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Reviewed by Delia

Faith and feathers are one in the same in Alan Hlad’s debut novel. Backdropped by the London Blitz, The Long Flight Home is both a heartwarming will-they-won’t-they World War II love story, as well as a fresh take on the oft-forgotten true story of Britain’s heroic war pigeons. This book is perfect for fans of Anthony Doerr’s All the Light We Cannot See and Everyone Brave is Forgiven by Chris Cleave.

Chapters alternate between the perspective of Susan, a young homing pigeon trainer on the brink of womanhood; and Ollie, a Maine-bred crop-duster who leaves the only home he’s ever known to join the Royal Air Force. Ollie and Susan fall into each other’s lives through a series of unlikely circumstances – the kind that war is made of – and work together alongside Susan’s grandfather, Bertie, to prepare their pigeons for deployment into German-occupied France. While this almost-love-story is guaranteed to bring tears to your eyes, it’s the remarkable story of Susan’s pet pigeon, Duchess, that will keep the pages turning. Steeped in factual and well-detailed descriptions of military movements and life in wartime London, wrapped up nicely in a knot of love and hope; The Long Flight Home left me wanting more in all of the right ways.

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Reviewed by Michaela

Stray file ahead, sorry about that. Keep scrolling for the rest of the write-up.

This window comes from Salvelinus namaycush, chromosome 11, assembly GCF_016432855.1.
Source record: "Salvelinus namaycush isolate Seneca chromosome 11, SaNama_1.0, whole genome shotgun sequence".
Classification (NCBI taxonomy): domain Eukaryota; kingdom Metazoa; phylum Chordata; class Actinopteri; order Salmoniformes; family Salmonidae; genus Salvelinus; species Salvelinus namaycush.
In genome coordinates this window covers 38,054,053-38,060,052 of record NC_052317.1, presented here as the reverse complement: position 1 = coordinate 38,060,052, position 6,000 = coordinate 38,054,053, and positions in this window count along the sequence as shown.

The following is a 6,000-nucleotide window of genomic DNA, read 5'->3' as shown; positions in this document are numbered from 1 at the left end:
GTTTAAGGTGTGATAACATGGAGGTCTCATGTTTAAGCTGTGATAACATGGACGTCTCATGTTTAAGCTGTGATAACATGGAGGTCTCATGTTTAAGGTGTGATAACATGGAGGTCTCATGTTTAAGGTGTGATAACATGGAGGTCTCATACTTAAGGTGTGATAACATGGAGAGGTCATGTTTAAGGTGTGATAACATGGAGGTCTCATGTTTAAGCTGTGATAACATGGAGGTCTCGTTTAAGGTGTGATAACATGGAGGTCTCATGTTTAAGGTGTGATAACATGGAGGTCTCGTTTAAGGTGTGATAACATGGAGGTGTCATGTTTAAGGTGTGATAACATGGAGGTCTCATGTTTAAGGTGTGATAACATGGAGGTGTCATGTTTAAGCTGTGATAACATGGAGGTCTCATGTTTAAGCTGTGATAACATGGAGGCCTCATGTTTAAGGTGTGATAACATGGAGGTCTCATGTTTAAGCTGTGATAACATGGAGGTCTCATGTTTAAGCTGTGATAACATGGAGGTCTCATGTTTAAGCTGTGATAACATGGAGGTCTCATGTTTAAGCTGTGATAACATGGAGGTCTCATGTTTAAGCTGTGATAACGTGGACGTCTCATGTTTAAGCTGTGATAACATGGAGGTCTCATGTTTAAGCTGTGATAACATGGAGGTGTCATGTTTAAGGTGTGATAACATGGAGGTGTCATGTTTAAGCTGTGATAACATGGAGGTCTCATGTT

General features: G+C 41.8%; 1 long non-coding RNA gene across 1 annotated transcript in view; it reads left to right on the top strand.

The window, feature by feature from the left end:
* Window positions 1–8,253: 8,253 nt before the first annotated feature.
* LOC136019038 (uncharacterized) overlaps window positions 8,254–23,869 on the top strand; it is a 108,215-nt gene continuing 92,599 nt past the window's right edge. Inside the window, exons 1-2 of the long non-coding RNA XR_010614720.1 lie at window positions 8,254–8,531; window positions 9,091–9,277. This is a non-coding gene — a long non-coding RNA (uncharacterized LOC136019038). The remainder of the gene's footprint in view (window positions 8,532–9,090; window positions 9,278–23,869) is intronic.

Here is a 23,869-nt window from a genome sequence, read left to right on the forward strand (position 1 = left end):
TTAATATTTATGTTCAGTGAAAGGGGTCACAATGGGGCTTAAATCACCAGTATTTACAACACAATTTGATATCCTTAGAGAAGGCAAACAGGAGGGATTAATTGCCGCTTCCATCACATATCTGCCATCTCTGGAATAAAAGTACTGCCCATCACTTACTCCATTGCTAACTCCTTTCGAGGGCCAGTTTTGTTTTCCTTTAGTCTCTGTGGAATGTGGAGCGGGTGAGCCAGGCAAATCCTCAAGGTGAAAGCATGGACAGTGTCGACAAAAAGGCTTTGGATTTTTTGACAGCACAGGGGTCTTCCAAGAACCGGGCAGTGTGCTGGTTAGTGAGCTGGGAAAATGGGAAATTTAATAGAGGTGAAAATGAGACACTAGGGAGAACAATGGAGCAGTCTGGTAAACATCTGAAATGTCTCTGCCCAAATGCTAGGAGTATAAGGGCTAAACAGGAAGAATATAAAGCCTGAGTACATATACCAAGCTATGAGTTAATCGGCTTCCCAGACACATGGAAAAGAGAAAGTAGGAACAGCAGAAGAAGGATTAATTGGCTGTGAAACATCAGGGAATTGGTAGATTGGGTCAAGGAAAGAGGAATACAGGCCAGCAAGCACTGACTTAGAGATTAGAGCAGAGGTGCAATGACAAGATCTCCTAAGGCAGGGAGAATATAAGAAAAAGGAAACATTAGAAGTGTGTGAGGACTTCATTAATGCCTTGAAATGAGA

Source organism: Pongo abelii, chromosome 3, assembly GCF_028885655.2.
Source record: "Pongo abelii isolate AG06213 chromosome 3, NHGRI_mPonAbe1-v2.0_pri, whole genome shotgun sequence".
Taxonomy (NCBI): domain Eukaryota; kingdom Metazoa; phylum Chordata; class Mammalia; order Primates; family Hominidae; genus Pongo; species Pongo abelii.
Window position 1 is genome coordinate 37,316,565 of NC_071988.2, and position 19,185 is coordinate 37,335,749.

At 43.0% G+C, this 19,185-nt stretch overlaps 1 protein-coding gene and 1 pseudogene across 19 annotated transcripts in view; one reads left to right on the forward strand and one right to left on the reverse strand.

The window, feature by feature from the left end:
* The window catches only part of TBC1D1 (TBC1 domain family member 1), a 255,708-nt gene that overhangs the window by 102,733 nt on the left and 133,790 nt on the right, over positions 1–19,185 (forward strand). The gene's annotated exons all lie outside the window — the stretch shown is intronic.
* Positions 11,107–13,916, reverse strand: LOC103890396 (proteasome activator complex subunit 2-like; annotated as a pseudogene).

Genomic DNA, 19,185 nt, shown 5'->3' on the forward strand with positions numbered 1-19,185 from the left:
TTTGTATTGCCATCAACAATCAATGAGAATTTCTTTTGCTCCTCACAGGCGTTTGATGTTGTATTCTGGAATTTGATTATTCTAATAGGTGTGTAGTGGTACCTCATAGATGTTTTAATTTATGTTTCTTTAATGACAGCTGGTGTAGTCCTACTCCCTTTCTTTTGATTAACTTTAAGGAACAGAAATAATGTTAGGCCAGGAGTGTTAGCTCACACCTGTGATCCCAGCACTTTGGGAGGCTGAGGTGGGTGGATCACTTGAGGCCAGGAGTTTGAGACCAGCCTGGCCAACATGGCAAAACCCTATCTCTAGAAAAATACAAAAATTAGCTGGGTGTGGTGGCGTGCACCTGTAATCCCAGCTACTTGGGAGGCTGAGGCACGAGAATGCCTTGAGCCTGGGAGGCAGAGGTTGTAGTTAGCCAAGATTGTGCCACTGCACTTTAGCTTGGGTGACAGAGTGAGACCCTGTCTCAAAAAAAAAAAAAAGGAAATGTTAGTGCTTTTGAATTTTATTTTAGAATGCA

Hello, Western fans! I’m here to tell you some cool background on the Caleb York western series. Does the title LAST STAGE TO HELL JUNCTION remind you of one of your favorite John Wayne western movies? Yes? That’s just what we were hoping you’d say. In fact, the character Caleb York was created by Mickey Spillane, the master of tough-guy fiction, in a screenplay that he wrote for his pal John Wayne. The film was not produced, and the character lived only in the pages of the screenplay until Max Allan Collins, Spillane’s friend and literary executor, found it and saw the makings of a classic western novel. Like all the books in the series, LAST STAGE TO HELL JUNCTION takes place in Trinidad, New Mexico, in the late 19th century, the heyday of the Old West, and offers the classic theme of good guys vs bad guys. Caleb York, a gunslinger turned sheriff, fights for justice against robbers, killers, rustlers, and other villains in this page-turning adventure. Spillane and Collins collaborations have been getting rave reviews, and you’ll see why as soon as you read the opening pages of LAST STAGE TO HELL JUNCTION. Dig in and enjoy.

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Reviewed by Jackie

When we were acquiring THE LONG FLIGHT HOME I bothered the editor every day to make sure we got to publish this book. I am thrilled to be working on it and can’t wait for readers to discover it.

It is everything a great historical fiction title should be. It has fascinating little-known historical details (Pigeons during WW2!). It has adventure in the form of Ollie, an American pilot who volunteers to fight for England. It has women in history and their struggles against gender roles in the form of Susan who is helping use her family’s pigeons for the war effort. There is a particularly loveable pigeon named Duchess that readers will come to love. Finally, it has the emotional pull of families torn apart by war; and at it’s heart it has a love story that flourishes despite all odds.

I recommend THE LONG FLIGHT HOME for any reader looking to connect with the past, read a thrilling adventure, and experience the tenacity of love and family despite the horrors of war.